If Obama Wins

Sectors that expect to benefit from an Obama re-election are housing, alternative energy, health care and technology.

A health care name that should benefit from the Patient Protection and Affordable Care Act is CVS Caremark ). CVS just hit a 52-week high on Oct. 2 and has been profiting this year from competitor Walgreen’s problems with Express Scripts ). At a September 12 Morgan Stanley Global Healthcare Conference CEO Larry Merlo was asked about the retention rate for those former Walgreen's customers and he said that 55% had already enrolled in the CVS auto refill program and 83% had enrolled in the CVS Extra Care loyalty program. He also said by the end of the year there should be more clarity as to exactly how many customers defecting from Walgreen's would stay with CVS as their primary pharmacy now that Walgreen's had resolved their reimbursement dispute with Express Scripts. Its P/E is 17.32 with a 1.30% yield. CVS reports again on November 6. Walgreen's itself may see a boost under an Obama win as the rising tide lifts this boat as it is instituting a loyalty program of its own.

Some alternative energy names will benefit but do I mean First Solar? I most emphatically do not, but biomass, some wind, and nuclear names should prosper. Exelon ), a utility generating electricity from fossil, hydro, natural gas, renewable, and nuclear (20% of nuclear for the US), has a 5.90% yield and a 15.12 P/E.  As the risk on trade has lifted the market, defensive utilities have declined. Exelon is down more than 20% from its 52-week high. It operates mainly in central Maryland, Southeast Pennsylvania and northern Illinois. Maybe you don’t give credence to the Old Farmer’s Almanac but these areas are expected to endure a colder winter and hotter summer in 2013 and raise profits for Exelon.

Scientific research names could suffer under a Romney win with an expected 5% or more decrease to funding for the National Institutes of Health. But under an Obama administration two gene-sequencing companies, Life Technologies (NASDAQ: LIFE) and its competitor, Illumina ), would have an all clear. Illumina is dependent on government support for 70% of its research revenues. Illumina is in the midst of an on-again, off-again takeover bid by Roche Holdings and may even agree to be acquired before the election but they've made it clear that $51 a share won't get it done. Illumina has an 83.22 P/E and this back and forth with Roche has helped double the share price in 52 weeks but this sector of genetic testing is the fastest growing segment of the diagnostics market especially in oncology. Life Technologies is not seeking to be acquired either and both have been making acquisitions of their own. Life Technologies has stated in the past they are seeking more strategic partnerships with Big Pharma like the ones in place with Glaxo Smith Kline and Bristol Myers. Life Technologies’ P/E is 20.33. Some investment firms like Orbimed Advisors LLC of New York have been buying both names.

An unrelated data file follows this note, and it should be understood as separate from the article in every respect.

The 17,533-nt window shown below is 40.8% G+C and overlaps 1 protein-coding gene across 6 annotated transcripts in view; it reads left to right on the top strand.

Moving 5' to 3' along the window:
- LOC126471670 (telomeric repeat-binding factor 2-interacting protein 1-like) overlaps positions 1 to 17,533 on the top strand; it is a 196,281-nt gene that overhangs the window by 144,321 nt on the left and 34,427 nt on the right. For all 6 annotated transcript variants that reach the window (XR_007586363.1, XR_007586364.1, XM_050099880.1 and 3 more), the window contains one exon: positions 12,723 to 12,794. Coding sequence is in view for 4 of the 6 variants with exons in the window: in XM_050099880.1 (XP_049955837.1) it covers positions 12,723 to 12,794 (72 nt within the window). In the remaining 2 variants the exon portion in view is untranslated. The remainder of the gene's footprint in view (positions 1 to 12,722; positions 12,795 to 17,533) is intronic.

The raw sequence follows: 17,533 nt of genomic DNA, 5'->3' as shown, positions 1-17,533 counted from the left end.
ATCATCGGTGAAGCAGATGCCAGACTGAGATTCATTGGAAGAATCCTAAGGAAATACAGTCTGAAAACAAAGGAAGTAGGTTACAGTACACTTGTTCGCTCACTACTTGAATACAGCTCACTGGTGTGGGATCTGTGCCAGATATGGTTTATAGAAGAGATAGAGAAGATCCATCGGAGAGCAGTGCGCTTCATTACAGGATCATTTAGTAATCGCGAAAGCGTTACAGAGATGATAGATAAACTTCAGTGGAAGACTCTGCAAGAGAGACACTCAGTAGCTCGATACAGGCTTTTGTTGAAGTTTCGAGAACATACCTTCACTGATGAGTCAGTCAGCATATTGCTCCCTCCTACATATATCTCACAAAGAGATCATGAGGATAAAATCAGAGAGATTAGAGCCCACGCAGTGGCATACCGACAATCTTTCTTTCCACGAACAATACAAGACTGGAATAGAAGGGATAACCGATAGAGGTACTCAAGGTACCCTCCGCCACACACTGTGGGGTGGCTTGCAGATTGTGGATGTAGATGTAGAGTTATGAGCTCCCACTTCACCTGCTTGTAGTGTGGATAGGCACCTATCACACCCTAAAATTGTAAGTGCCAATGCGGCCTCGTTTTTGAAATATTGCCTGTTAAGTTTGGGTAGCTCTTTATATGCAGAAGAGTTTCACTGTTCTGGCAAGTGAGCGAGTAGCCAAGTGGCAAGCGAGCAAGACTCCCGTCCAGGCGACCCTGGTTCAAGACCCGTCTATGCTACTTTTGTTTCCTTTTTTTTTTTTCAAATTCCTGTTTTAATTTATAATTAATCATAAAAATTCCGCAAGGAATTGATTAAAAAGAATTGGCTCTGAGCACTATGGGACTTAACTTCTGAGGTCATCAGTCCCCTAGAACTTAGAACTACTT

By the end of Wednesday’s presidential election debate, there should be even more clarity and these names should start seriously moving. Whoever you root for, you should leave your political preferences aside and buy what will work for your portfolio. Most importantly, go out and vote.

Dig Deeper